Browsing over the interaction prompted from a recent picture we posted on our page, the question was posed “Why do you guys out west kill all of your hatchery fish?” I paused, immediately a little defensive. That question gets at me. I love fish. I love fishing. I don’t mindlessly kill fish without a good reason. It makes sense however though that in other regions of the country the hatchery vs. native fish conversation is a foreign concept. They aren’t familiar with the balance (or imbalance) with which we have managed our rivers and fisheries.
In the Pacific Northwest we live in a gifted area. We have awe-inspiring rainforests, high desert, snow-capped mountains, valleys full of life…and most of all we have river systems. These systems stretch from the sacred headwaters in remote, canyon areas and wind through sleepy fishing towns and vast cities, all of them finding their course to the mighty pacific ocean.
Our rivers have produced some of the largest & most beautiful anadromous fish in the world. Large & powerful Steelhead, trophy Chinook, bright Coho and many more. They have all ran for centuries from spawn gravel to ocean current and back again. Now, near the end of 2013 we are at an interesting period in fish & management history.
As industry and populations grew in the Pacific Northwest, rivers became centralized places of commerce and harvest. Whole communities survived off of the resources given by river systems. As dams were built and more land was settled, runs of fish started to decline rapidly and even disappear. With this in mind hatcheries were introduced. Born as a method for introducing large numbers of juvenile fish into river systems at an advanced age, they kicked out large numbers of fish and quickly started producing big amounts of returning adult fish.
Hatcheries have effectively made it so that rivers that have given up their spawning abilities and habitat can still produce the large amounts of fish they used to under prime conditions. The difference would be, that these hatchery fish genetics are typically not native to the river basin in which they are planted. Still, we as humans have enjoyed the harvest opportunities these “clipped” fish offer.
As I said before, we are at an interesting period in fish & management history. Hatchery production has dropped. They no longer produce the number of smolts, nor plant them in as large of numbers as years gone by. The days of incredible hatchery runs of fish on our rivers are numbered and in many cases gone entirely. This comes as a negative thing to many and a sigh of relief to others. I am not here to comment on whether hatcheries should be present on our rivers. I believe every case requires special consideration. The movement has started towards “wild-fish-only” in many systems and will no doubt continue on that course. Again, it is not my place to make broad, general statements one way or another. I am just an angler. I love fish. I love fishing.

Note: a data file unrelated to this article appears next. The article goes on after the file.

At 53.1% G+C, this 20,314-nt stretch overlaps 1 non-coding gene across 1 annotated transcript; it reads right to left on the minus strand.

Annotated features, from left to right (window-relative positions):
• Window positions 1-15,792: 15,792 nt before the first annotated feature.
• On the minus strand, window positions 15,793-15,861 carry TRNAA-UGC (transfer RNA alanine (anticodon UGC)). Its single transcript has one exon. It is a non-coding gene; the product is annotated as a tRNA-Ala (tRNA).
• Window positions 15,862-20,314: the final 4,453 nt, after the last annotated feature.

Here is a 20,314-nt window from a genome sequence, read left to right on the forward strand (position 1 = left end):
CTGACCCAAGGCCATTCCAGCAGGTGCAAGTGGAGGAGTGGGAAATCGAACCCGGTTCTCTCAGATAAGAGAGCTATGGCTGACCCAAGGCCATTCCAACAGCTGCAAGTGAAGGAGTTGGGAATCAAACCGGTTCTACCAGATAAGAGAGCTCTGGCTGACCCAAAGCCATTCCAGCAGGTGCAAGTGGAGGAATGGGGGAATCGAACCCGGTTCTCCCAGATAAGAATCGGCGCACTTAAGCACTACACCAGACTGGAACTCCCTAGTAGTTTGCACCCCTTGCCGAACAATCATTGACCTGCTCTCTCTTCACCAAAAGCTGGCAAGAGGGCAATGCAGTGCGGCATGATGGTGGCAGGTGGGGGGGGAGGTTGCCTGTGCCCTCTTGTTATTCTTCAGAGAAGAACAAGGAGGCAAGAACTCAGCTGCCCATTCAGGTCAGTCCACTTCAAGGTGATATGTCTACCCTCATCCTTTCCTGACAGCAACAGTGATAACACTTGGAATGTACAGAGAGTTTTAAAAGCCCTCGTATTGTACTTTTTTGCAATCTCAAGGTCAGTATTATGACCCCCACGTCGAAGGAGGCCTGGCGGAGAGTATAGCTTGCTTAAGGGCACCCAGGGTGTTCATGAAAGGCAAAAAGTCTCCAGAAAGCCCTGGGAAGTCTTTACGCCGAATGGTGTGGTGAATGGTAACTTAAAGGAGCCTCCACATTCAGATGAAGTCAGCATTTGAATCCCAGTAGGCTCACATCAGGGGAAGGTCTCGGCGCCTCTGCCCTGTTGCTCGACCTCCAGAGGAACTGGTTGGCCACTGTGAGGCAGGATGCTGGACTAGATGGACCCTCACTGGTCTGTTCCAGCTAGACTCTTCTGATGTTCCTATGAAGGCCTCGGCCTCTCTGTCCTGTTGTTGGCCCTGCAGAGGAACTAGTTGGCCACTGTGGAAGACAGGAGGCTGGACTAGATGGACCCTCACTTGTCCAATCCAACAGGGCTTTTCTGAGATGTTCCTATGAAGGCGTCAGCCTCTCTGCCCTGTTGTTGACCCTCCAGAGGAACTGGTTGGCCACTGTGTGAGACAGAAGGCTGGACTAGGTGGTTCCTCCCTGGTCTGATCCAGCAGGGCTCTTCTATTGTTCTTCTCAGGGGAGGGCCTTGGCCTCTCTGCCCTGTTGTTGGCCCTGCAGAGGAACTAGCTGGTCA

Why the downsizing of hatchery production in recent years? The primary reason given is due to studies that, in-a-nutshell, emphasize that hatchery fish have a negative effect on natural reproduction and compete for spawning ground with native fish. This has been debated back and forth.
“Evidence from a number of studies…suggests that hatchery-reared fish may be less fit than wild fish under natural spawning and stream-rearing conditions. In this study, measures of population productivity were used to indirectly examine the possibility of differential reproductive success between wild and hatchery fish in 12 populations of steelhead. This examination was based on the assumption that if reproductive differences exist, productivity should vary in relation to the relative frequency of wild and hatchery fish in the population. For example, if differences exist, it would be expected that natural populations consisting entirely of wild fish would be more productive in terms of recruits produced per spawner, than those consisting of both hatchery and wild fish. Therefore, the objectives of this study were twofold: first, to look for indirect evidence of reproductive differences between wild and hatchery fish and, second, to assess the influence of naturally spawning hatchery fish on overall population productivity.”
-Chilcote, Mark, W., 2003.
I asked a highly-successful southwest WA fishing guide about this question. He offered this take:
“If the point was not to kill a hatchery why would WDFW [Washington Department of Fish and Wildlife] clip them to distinguish them? Why on some hatchery strong rivers did they implement a two pole endorsement? Why are the states trying seining in the Columbia river to harvest more hatchery fish with less damage to wilds? They are only meant for the dinner table.”
As anglers we are told two things.
- According to the science supplied & subscribed to by our fishery management programs: hatchery fish are bad for our river systems.
- Our responsibility is to remove these fish from their watersheds.
Make sense? Bonk away.